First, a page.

"The girl has several turtles."

Translation:Flickan har flera sköldpaddor.

March 6, 2015

14 Comments


https://www.duolingo.com/avovsenemedved

What does katterna mean? (It was one of the word choices on mobile)

June 30, 2016

https://www.duolingo.com/AdaHache

lol it means the cats

August 14, 2016

https://www.duolingo.com/Iamdjs

The spelling of "turtle(s) " in Swedish really has me stumped! Is there a spelling rule that can help me?

March 6, 2015

https://www.duolingo.com/Zmrzlina

What's unclear to you? The skö-sound?

March 6, 2015

https://www.duolingo.com/ArkhamEngineer

why does the sko sound like fr?

May 28, 2015

https://www.duolingo.com/Zmrzlina

SK- will represent the so-called sje-sound before the vowels e, i, y, ä and ö.

May 28, 2015

https://www.duolingo.com/FarshadHom

Yes

June 17, 2017

https://www.duolingo.com/JoaoDSouza

Is flera more common than nagra or mänga?

December 26, 2015

https://www.duolingo.com/Arnauti

They mean different things. flera means 'several', några means 'some', and många means 'many'.

December 26, 2015

https://www.duolingo.com/JoaoDSouza

I mean why don't they just say 'some' like in French (un, une, *des) or 'many'; Why 'flera'?

December 29, 2015

https://www.duolingo.com/fbrousseau.1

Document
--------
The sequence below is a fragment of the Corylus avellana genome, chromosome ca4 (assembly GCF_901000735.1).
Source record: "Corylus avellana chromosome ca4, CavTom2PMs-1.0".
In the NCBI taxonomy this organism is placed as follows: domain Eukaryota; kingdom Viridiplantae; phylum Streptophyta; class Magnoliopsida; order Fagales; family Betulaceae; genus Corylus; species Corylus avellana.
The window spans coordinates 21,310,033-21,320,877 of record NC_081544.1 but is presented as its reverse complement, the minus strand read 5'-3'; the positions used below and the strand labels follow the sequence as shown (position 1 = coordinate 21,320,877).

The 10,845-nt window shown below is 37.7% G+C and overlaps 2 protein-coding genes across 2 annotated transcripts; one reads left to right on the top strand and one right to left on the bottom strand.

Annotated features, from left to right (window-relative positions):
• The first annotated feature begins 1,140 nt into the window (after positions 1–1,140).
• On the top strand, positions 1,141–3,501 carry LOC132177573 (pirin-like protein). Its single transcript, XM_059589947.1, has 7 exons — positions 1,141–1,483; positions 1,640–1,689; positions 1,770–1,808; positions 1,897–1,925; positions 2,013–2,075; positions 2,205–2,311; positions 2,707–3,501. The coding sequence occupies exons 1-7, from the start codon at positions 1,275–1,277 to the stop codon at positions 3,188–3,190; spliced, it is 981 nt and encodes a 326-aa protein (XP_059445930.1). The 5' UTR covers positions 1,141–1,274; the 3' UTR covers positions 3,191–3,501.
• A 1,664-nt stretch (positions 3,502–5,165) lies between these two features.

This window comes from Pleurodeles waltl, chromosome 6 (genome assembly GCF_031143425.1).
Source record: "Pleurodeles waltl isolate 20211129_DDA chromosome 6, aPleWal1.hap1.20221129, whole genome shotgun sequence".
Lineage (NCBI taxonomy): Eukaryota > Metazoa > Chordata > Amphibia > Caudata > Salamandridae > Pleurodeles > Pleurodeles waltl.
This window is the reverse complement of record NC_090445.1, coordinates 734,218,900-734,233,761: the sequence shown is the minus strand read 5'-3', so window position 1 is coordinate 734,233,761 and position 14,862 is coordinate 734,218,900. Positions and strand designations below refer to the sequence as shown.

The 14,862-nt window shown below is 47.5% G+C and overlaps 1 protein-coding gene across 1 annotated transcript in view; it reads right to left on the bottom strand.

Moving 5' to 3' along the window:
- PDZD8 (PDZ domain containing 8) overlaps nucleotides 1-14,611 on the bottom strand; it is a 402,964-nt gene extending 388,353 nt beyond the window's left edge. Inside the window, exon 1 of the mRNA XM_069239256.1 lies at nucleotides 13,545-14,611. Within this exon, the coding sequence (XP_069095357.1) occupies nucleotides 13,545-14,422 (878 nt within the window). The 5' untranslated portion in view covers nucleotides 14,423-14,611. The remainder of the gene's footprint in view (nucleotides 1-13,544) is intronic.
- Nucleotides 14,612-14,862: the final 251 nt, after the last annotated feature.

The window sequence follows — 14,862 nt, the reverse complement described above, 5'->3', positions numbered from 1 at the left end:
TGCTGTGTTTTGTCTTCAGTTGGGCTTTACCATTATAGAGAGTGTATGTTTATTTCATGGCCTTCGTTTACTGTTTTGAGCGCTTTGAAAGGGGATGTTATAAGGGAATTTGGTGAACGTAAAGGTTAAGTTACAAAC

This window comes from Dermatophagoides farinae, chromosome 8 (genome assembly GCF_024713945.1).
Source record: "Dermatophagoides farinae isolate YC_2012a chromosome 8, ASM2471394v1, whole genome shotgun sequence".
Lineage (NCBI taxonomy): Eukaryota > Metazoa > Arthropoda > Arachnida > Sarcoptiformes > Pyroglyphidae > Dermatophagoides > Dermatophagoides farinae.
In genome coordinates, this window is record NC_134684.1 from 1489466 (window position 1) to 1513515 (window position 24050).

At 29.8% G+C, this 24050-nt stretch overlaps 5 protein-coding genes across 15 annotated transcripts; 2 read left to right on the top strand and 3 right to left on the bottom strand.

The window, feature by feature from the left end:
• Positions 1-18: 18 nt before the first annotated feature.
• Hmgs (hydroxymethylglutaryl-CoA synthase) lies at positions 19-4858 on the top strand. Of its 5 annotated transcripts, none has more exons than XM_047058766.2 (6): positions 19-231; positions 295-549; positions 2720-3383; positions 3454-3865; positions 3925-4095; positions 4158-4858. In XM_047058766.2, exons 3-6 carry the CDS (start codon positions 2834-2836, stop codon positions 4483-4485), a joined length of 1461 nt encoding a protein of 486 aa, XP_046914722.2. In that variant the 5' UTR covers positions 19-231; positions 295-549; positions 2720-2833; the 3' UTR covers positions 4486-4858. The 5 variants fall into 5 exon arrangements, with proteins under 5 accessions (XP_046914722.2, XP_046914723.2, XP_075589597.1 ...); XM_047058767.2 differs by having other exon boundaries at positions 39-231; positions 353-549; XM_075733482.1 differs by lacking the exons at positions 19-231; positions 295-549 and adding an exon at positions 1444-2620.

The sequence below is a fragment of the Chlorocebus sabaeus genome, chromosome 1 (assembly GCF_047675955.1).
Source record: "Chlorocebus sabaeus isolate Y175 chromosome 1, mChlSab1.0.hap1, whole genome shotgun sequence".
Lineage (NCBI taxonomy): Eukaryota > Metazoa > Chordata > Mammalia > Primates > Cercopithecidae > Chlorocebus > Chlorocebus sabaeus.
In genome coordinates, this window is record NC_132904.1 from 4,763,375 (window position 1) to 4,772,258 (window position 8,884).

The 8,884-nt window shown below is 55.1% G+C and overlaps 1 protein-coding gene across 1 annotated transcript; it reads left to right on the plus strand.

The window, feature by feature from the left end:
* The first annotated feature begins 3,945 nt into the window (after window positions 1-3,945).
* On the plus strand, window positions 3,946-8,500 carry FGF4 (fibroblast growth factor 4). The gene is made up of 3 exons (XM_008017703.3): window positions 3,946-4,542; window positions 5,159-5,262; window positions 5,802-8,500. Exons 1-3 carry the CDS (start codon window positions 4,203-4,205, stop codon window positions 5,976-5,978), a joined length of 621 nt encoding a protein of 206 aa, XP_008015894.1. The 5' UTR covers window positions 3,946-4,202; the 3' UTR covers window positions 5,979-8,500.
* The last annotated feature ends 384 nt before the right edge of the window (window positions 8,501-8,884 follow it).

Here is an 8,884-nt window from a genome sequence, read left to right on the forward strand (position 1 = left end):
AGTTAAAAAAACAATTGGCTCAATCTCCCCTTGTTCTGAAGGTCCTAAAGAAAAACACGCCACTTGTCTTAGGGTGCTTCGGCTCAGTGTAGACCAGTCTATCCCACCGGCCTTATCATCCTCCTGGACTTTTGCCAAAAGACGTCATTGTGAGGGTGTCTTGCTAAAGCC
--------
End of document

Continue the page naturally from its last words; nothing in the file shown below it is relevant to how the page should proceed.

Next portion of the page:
Native French speaker here : Arnauti is right here. A straight up translation of several would lead to "plusieurs". That said there are subtleties. Several is used on an uncountable amount in English as opposed to many (många). However it isn't set in stone and in the case you refer to countable objects, then several is accepted to be less than many. As they are two Germanic languages, I would say this can extend to Swedish (En vecka har många dagar/Mannen har flera slipsar).

I also would suggest to approach Swedish more from an English angle than from French. French is a Romance language which is different from Germanic languages and have properties of their own. V2 word order is a good example where French won't really be of any help.

Cheers and good luck.

March 10, 2016

https://www.duolingo.com/Arnauti

Hm… do you mean as in why this word exists in the first place? I don't think I can answer that. The closest semantic equivalent in French would probably be plusieurs, but I am certainly not good enough at French to explain this from a French point of view.

I think we probably teach this word too early on in the course which leads to there being too many sentences with it in the course overall, that may be part of the problem.

December 29, 2015

https://www.duolingo.com/JoaoDSouza

Almost yes, but the problem is that we say one, many or one, some. But here I was taught en/ett, flera. So is it more common to be taught first or they teach many or some?

December 29, 2015

https://www.duolingo.com/FinchThing

Is it sköldpaddOR because sköldpadda ends in 'a'?

January 3, 2017
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